For Dorian, the appearance of beauty is all that matters, and many characters in the novel judge him solely on his looks, rather than his actions. It is the worship of youth and beauty for beauty's sake that leads to Dorian down the path of hedonism and from there to the embrace of sin.
Early in the novel, Dorian is a somewhat innocent character, and the artist, Basil Hallward, feels protective toward the young man, and does not want others to intrude on their friendship, especially the cynical Lord Henry. The boy has had such a profound effect on Hallward's soul that it has influenced all his work, and he tells Lord Henry, "He is all my art to me now" (Wilde 11). To Hallward, Dorian's looks do reflect something beyond youth and beauty, an admirable personality. But once Dorian begins to associate with Lord Henry Wottan, he learns a new way of expressing himself.
Lord Henry likes to play with the idea of morality, teaching Dorian that "the only way to get rid of a temptation is to yield to it" (Wilde 21). In this, he is beginning to lead Dorian down a path of selfish immorality, one where he may do whatever he likes without consequence. He explains the route of hedonism, beginning by convincing Dorian that "youth is the one thing worth having" (Wilde 24), that beauty is more important than thought (Wilde 25), and that his life will be completely worthless without these two qualities. He also explains, "Nothing can sure the soul but the senses, just as nothing can cure the senses but the soul" (Wilde 23), and Dorian, unfortunately, takes to heart only the first part of this maxim. Where Lord Henry's philosophy allows the beautiful young man to become a hedonist, it does acknowledge the importance of the soul, but Dorian doesn't understand this. As Martin Fido succinctly puts it, "Dorian's delight in his own beauty and youthleads him to place the stimulation of the senses through exotic beauty above every other value. This leads to his appalling corruptions" (Fido 85).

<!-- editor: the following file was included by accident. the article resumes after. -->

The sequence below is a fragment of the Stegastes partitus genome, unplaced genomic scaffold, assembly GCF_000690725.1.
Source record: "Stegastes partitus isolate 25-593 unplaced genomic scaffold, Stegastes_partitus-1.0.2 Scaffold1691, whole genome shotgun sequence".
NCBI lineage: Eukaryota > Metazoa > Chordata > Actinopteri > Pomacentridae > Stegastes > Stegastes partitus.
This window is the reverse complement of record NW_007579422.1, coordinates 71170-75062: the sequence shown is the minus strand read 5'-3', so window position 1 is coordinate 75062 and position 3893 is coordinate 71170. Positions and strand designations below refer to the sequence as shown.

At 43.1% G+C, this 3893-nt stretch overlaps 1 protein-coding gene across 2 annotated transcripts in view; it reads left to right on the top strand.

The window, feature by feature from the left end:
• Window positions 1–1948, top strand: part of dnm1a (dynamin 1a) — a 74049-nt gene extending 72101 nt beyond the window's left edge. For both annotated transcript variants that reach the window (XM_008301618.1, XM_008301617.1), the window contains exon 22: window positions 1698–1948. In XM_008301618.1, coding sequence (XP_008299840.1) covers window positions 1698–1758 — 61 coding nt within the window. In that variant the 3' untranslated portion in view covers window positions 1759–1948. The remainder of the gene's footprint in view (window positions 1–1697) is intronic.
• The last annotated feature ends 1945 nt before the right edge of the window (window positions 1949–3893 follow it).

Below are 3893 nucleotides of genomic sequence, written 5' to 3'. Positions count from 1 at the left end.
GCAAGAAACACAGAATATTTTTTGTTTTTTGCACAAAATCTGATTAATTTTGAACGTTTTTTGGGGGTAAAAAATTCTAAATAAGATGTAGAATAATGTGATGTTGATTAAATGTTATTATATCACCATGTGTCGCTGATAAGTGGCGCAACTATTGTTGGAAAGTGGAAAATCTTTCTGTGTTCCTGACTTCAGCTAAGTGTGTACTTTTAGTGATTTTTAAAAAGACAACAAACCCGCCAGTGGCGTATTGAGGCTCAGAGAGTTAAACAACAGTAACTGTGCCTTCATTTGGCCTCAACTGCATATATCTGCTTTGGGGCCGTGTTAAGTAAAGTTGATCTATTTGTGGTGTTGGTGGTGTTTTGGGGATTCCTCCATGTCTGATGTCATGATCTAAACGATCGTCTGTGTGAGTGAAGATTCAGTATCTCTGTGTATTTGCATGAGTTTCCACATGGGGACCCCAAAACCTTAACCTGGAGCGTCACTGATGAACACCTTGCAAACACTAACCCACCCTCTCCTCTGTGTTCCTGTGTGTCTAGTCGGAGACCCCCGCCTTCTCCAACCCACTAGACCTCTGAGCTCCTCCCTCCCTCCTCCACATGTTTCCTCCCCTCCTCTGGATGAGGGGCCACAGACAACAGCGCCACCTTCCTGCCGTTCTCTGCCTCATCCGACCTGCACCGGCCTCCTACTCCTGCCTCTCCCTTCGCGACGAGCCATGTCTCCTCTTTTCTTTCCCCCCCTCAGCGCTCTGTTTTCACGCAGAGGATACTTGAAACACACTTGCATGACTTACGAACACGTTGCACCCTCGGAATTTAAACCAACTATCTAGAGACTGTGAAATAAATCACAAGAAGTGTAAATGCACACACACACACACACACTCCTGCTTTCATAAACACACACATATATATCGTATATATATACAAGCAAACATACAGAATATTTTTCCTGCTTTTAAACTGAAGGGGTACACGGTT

Oscar Wilde was familiar with the aesthetics of both Hallward and Henry. As an artist, he was familiar with the ideal of beauty for beauty's sake, and he discusses this in his preface, where he explains the role of the artist as "the creator of beautiful things" (xxiii) and also that seeing beauty in beautiful things is the only way to be cultivated. However, we also see Henry's amorality in this preface, when Wilde dismisses the idea of morality or immorality in art (Wilde xxiii). Wilde must have examined this idea from many angles, due to the world he lived in. As he was writing The Picture of Dorian Gray, the culture he lived in was busy condemning his own behavior as immoral. Since he believed "his literary and social standing would protect him" (Nunokawa 12) from persecution, he became less discreet about his relationships with other men even as the English parliament was passing laws again homosexuality, and eventually he was convicted of being gay, and sentenced to two years of hard labor for this crime (Nunokawa 12). If Wilde had instead remained secretive about his actions, he